Proof Your Dog Likes It When You Pet Them (Plus Their Favorite Spots)

Published November 9, 2022
Hands petting dog

What's the first thing you want to do when you spot a cute dog? Pet it, of course. Research shows that interacting with animals can benefit humans, but it's equally rewarding for pets, too. But why do dogs like being petted? Receiving affection in the form of gentle petting causes a surge in your dog's oxytocin, which is known as the "feel-good" hormone. Dogs may also appreciate a good scratch in areas they can't reach themselves. But before you reach for the first dog you see, it's important to remember not all dogs like being touched by strangers. Always ask their owner for permission first and learn the areas most dogs enjoy being petted, along with which locations are usually off-limits.

Why Do Dogs Like This Attention?

Dogs are incredibly social creatures, so they naturally crave interaction with members of their pack. According to many experts, that pack means not just other canines in the household but human family members, as well. Dogs nuzzle, rub, and lick each other to show affection. So, when you rub or pet your dog, it prompts a release of the same "feel-good" hormone, oxytocin.

A far less endearing reasoning behind why dogs like to be pet is that they don't have opposable thumbs. This means when they have an itch in a hard-to-reach place, they might really appreciate your petting. Dogs' fur can collect debris like dirt and dead skin cells -- not to mention parasites like fleas -- that can make your dog incredibly itchy. If your dog is excessively itchy, it's time to see your vet.

Have you ever been petting your dog, then noticed them start kicking their leg? You've found their "sweet spot." Dogs possess something called the scratch reflex, which is an involuntary response triggered by rubbing nerves in the skin. It's comparable to the way a tap on your knee at the doctor's office can trigger you to kick your leg up involuntarily.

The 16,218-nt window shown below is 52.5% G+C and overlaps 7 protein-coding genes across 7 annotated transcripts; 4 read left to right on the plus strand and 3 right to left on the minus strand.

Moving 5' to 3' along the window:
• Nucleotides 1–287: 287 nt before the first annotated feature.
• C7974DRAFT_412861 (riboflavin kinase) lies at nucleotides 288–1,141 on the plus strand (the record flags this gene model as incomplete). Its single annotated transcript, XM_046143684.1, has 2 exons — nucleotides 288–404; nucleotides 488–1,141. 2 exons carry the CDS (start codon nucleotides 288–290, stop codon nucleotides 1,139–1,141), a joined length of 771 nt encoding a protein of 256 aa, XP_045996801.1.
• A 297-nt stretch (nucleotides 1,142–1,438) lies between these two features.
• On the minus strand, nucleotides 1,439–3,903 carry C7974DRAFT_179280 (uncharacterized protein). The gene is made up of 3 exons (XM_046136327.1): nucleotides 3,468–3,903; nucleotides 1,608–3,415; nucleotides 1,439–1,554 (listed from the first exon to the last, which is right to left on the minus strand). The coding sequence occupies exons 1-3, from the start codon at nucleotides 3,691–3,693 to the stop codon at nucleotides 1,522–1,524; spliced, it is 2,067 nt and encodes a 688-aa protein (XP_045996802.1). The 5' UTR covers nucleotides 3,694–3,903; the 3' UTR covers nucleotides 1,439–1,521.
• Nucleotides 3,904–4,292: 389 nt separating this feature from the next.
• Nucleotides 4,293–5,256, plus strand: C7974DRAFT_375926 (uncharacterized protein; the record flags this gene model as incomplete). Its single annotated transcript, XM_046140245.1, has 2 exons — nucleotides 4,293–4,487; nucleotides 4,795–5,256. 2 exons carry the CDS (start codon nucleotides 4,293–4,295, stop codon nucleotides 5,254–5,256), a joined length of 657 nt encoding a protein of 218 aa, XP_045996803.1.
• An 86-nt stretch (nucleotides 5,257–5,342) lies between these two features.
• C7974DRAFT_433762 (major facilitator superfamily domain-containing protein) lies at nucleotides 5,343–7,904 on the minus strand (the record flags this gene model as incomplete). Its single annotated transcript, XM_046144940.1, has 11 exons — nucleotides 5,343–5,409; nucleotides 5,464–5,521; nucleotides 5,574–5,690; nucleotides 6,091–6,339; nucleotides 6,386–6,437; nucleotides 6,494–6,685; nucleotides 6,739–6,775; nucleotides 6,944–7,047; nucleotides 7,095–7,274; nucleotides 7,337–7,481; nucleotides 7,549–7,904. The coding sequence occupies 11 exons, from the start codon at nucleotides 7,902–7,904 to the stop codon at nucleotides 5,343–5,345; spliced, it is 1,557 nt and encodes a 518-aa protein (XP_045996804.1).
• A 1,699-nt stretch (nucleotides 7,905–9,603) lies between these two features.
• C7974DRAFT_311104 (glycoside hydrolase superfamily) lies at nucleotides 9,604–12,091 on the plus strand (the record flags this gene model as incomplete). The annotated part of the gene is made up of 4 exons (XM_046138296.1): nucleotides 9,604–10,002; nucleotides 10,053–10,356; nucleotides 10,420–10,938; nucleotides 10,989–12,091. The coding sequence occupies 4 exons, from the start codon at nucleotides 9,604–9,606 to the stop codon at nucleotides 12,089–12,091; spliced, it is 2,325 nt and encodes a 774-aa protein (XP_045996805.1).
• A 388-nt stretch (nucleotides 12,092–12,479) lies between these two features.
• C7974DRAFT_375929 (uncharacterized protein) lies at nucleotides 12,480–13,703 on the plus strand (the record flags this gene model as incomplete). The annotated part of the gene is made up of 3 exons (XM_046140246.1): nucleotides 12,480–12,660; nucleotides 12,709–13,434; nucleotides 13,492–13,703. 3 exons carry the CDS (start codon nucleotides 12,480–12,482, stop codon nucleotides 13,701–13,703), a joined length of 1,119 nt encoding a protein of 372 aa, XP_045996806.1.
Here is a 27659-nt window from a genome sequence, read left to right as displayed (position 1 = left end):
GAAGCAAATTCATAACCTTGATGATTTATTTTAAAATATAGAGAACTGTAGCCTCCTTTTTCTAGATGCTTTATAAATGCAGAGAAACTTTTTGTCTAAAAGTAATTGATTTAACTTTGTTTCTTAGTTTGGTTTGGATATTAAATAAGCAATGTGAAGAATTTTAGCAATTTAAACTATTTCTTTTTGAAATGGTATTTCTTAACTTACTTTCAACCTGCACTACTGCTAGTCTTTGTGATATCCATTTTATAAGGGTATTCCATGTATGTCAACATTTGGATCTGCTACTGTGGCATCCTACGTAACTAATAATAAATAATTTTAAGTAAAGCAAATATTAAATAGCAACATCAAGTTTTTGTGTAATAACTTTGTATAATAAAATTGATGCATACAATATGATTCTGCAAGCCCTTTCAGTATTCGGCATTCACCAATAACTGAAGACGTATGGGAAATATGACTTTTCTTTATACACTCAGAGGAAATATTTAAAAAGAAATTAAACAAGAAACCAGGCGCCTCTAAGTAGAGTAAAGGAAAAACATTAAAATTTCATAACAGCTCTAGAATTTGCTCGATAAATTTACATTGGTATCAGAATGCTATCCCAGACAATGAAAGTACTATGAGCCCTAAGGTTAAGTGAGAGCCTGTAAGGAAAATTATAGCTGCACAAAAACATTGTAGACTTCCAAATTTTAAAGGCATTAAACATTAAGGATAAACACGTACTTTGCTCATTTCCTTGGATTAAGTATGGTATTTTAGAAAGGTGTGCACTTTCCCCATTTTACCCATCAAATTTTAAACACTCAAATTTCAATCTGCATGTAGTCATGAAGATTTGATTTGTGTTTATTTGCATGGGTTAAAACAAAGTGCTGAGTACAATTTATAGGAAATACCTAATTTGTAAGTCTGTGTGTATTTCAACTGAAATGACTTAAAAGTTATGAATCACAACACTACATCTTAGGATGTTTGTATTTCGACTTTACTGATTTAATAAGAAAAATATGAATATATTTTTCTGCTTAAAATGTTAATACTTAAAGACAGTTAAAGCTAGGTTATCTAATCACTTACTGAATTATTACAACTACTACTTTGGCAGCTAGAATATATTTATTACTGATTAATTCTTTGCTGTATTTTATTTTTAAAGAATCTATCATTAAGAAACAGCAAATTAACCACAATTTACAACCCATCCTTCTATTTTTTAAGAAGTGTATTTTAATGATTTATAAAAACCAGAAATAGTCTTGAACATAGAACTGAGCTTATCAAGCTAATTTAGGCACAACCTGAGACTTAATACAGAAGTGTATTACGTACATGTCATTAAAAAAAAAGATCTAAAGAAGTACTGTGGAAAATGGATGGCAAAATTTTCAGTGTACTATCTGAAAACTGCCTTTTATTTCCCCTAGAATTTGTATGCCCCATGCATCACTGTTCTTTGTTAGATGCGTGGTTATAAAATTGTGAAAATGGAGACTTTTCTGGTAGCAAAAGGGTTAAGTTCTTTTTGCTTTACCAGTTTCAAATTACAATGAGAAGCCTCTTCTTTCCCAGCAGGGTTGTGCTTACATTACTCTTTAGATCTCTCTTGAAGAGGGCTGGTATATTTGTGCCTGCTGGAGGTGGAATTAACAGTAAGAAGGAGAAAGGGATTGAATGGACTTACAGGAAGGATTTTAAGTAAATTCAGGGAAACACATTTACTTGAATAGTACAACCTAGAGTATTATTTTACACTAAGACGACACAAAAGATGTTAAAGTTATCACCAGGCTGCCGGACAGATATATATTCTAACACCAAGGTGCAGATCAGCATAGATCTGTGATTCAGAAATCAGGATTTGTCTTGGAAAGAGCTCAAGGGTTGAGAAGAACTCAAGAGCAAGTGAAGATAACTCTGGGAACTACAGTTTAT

7 Places Where Dogs Like to Be Petted

All dogs have their preferences for where they like (or dislike) being petted, but there are a few areas many dogs enjoy. These areas are packed with nerve endings, which is why they feel good when we rub them. Still, you should always read a dog's body language before touching any of these areas.

  • Base of the neck
  • Behind the ears
  • Between the shoulder blades
  • On the chest
  • Under the chin
  • On the belly
  • Base of the tail

Places to Avoid Petting Your Dog

Even though it might seem like a dog will willingly accept pets anywhere, there are also a few areas it's best to avoid, particularly if you don't know the dog well.

Head

Many dogs are "head shy," meaning they become fearful when they see a hand reaching toward their head. Going directly for the head can be seen as threatening. This could be due to a past negative experience, pain around the ears or head, or an unrelated reason. It's best to avoid petting a dog on the top of their head unless you know they enjoy it.

Feet